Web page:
In the room the women come and goTalking of Michelangelo.
-from ³The Love Song of J. Alfred Prufrock, T.S. EliotI hear them, hear their swishing dresses, hear the taffeta in its crinklingglory, their invisible footsteps retreat quickly under layers of bunched-up petticoats. I hear their quick nervous laughs²giggles really²as they make smalltalk and comment on the new styles. Someone has come in from walking acrossthe dewy lawn, because their shoes squeak on the hardwood floor and I know, Ihear, everyone turning, looking, and I feel sorry for that poor someone with thesqueaking shoes.Instinctively I know it is my sister trotting gaily down the staircase, whosays in a high excited trill,³My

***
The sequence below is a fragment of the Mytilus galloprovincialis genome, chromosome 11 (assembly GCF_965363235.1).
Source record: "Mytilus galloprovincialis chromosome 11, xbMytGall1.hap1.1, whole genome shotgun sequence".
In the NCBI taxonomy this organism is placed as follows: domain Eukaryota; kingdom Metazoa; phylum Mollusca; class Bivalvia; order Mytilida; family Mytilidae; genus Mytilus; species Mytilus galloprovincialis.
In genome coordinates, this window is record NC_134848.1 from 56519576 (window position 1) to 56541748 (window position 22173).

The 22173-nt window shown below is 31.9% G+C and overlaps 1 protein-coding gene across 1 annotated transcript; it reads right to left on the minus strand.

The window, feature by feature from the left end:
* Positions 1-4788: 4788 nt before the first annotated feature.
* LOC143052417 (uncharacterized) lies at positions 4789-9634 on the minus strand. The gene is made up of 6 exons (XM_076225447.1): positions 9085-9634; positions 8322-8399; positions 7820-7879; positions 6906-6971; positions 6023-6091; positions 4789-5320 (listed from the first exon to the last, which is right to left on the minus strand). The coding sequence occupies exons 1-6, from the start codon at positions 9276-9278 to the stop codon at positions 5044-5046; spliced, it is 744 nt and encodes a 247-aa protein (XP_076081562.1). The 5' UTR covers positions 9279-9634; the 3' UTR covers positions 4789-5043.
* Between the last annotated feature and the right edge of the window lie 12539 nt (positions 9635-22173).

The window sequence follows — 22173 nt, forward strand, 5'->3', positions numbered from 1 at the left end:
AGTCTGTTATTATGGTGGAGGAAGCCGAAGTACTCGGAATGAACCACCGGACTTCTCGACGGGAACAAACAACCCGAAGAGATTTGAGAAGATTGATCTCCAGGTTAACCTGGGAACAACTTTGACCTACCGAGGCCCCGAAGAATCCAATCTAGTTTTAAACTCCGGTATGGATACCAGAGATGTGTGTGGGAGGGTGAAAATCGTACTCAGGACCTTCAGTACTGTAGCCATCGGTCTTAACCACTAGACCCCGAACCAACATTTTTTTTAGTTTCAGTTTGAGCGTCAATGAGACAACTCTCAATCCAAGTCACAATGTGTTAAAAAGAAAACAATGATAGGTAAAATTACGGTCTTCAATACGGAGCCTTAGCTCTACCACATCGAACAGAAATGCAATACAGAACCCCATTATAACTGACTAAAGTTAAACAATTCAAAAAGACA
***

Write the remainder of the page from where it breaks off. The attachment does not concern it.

ladies and gentlemen, shall we dance?´And the music begins like that, as though they had their fingers on the bows primed and ready to go the moment they heard her voice²maybe they did²and itis a happy song, a jaunty song, notes going to and fro as if dancing themselves.Someone begins clapping to the beat and soon everyone is clapping with their hands and clacking with their feet until the song ends in a final flourish of colorfulsound. I do not dance.The music starts up again, this time a long slow waltz, and there is noclapping. Someone suggests a quadrille and I hear them clumsily pair up in groupsaround the room. Amelie Rossi says that she is simply exhausted and girls gigglesomewhere in the corner of the room. Then that dance is over, and everyone goesto get their drinks.My sister gives me a cranberry punch to drink. I feel her soft gloved handfor a second as she drops the cup carelessly onto my outstretched palm. Its taste,over-flavorful, lingers tart on the tip of my tongue for many minutes. The roomswells with the noise of contented discussion²mainly compliments, young men toyoung women, young women to young men, and the more rare, young woman to